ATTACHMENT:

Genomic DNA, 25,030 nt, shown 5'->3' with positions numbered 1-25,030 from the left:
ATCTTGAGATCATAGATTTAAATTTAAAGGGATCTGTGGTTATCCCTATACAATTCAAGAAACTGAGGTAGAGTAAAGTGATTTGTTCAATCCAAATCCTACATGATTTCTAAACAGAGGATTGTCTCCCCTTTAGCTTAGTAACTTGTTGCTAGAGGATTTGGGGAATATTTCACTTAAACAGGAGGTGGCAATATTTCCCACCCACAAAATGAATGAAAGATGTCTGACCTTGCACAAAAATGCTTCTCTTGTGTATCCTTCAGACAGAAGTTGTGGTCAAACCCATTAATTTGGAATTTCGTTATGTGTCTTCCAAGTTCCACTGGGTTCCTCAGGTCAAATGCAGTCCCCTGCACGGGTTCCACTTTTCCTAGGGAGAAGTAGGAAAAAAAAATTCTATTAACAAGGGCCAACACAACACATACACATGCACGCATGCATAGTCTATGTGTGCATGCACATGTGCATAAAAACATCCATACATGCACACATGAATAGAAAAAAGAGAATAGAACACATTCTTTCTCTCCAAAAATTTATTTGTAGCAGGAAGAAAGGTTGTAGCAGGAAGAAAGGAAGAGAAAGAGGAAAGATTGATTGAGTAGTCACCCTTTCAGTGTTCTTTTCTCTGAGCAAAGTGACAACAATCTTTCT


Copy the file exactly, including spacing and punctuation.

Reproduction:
Genomic DNA, 25,030 nt, shown 5'->3' with positions numbered 1-25,030 from the left:
ATCTTGAGATCATAGATTTAAATTTAAAGGGATCTGTGGTTATCCCTATACAATTCAAGAAACTGAGGTAGAGTAAAGTGATTTGTTCAATCCAAATCCTACATGATTTCTAAACAGAGGATTGTCTCCCCTTTAGCTTAGTAACTTGTTGCTAGAGGATTTGGGGAATATTTCACTTAAACAGGAGGTGGCAATATTTCCCACCCACAAAATGAATGAAAGATGTCTGACCTTGCACAAAAATGCTTCTCTTGTGTATCCTTCAGACAGAAGTTGTGGTCAAACCCATTAATTTGGAATTTCGTTATGTGTCTTCCAAGTTCCACTGGGTTCCTCAGGTCAAATGCAGTCCCCTGCACGGGTTCCACTTTTCCTAGGGAGAAGTAGGAAAAAAAAATTCTATTAACAAGGGCCAACACAACACATACACATGCACGCATGCATAGTCTATGTGTGCATGCACATGTGCATAAAAACATCCATACATGCACACATGAATAGAAAAAAGAGAATAGAACACATTCTTTCTCTCCAAAAATTTATTTGTAGCAGGAAGAAAGGTTGTAGCAGGAAGAAAGGAAGAGAAAGAGGAAAGATTGATTGAGTAGTCACCCTTTCAGTGTTCTTTTCTCTGAGCAAAGTGACAACAATCTTTCT